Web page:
Weather is a critical factor in aircraft operations. It is the largest single contributor to flight delays and a major cause of aircraft accidents.
A study conducted for NASA by Ohio State University reported that the principal difficulties in making proper flight decisions are the timeliness and clarity of weather data dissemination. Properly equipped aircraft can get printed weather reports, but the most common means of getting weather information is by voice communication with ground sources. Word of mouth reporting over congested radio channels is at best inefficient and at times extremely difficult - for example, in critical weather when a large number of airmen are working the radio.
To advance the technology of in-flight weather reporting, Langley Research Center developedčin the early 1990sča cockpit weather information system known as CWIN (Cockpit Weather Information). The system draws on several commercial data sensors to create radar maps of storms and lightning, together with reports of surface observations.
A CWIN display is in the simulation cockpit of Langley's Transport Systems Research Vehicle (TSRV), a modified jetliner used to test advanced technologies. The CWIN display is the lower right screen among four center panel screens; in this instance it shows color-coded categorical weather at airports throughout the U.S. By pushing a button, the pilot may select from a menu of several displays, such as a ceiling/visibility map, radar storm map, or lightning strike map (shown below).
In simulation tests during 1993, pilots from several airlines and aerospace manufacturing companies flew the CWlN-equipped TSRV. A consensus indicated that CWIN offered improved safety, better weather monitoring and substantial fuel savings, due to fewer miles detouring around storms. Principal CWIN developer Charles H. Scanlon, Langley aerospace technologist, estimated that a typical U.S. airline could cut its operating costs by $5.9 million annually with a system like CWIN.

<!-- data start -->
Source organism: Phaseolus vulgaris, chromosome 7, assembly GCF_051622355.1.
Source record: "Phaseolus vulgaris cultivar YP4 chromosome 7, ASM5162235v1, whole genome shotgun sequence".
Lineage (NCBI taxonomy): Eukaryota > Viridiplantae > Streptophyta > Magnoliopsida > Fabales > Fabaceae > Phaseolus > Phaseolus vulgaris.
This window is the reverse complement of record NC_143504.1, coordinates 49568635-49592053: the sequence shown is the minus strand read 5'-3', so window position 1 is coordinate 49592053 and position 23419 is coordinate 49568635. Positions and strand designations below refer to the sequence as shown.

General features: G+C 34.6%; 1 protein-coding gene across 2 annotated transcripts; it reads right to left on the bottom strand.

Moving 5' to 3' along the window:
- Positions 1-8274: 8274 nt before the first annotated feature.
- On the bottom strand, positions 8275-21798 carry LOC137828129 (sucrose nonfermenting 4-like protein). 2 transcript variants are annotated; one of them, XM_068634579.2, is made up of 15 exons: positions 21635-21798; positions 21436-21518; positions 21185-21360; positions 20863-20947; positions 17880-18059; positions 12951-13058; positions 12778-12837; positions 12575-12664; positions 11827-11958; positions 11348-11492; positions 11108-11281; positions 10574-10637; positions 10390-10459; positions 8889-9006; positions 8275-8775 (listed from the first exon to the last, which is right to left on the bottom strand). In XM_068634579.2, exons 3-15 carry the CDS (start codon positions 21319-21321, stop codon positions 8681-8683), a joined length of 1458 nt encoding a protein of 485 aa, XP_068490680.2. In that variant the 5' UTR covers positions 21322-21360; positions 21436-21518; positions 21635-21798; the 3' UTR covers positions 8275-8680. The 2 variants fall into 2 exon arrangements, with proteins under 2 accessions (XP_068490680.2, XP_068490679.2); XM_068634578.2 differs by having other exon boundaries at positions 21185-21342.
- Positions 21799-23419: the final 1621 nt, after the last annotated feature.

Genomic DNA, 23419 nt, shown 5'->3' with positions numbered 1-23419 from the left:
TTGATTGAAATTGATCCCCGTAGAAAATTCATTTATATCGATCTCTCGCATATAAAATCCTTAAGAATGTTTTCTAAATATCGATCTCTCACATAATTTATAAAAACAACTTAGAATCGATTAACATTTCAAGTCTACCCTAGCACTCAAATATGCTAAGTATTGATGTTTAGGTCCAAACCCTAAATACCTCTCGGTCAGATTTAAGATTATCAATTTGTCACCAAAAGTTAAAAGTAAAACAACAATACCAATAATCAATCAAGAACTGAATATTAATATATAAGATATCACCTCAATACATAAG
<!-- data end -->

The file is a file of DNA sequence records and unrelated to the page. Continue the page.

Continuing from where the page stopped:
This NASA technology has been adapted to commercial use by ARNAV Systems, Inc., Puyallup, Washington. Now in service aboard general aviation aircraft is the company's System 6, a key feature of which is a weather datalink known as WxLink (TradeMark). ARNAV's WxLink employs several CWIN features, among them are the lightning graphics and ground-based radar summaries.
WxLink is an aviation weather system based on advanced airborne sensors, precise positioning available from the satellite-based Global Positioning System (GPS), cockpit graphics and a lowcost datalink. It is a two-way system that uplinks weather information to the aircraft and downlinks automatic pilot reports of weather conditions aloft.
PanAm Weather Services, Minneapolis, Minnesota, which operates 312 Weather-Mation sites in 38 states, provides the weather data input, regularly updated, for the uplink from ground to cockpit. ARNAV airborne equipment transmits PIREPS weather reports via satellite back into the National Weather System for dissemination to other users.
ARNAV's System 6 is not one product but a family of products designed for integration into a complete application. The cockpit display includes, in addition to the weather information, moving map navigation, engine and environment monitoring, a checklist library, condition alerts and digital messaging. The key unit is the MFD Multi-Function Display (MFD 5000 in monochrome, MFD 5100 in color), which packs the performance of several systems into a single display. At right, the MFD 5100 is shown on the instrument panel of a demonstrator light twin; below is a closeup of the weather and other informational displays available to the pilot. The MFD performs health checks on 70 onboard systems and alerts the crew to difficulties: it is fully integrated to deliver crew advisories on navigation, fuel management, environment, air data, engine and airframe condition; and it watches for off-altitude and altitude clearance situations.
WxLink is a trademark of ARNAV Systems, Inc.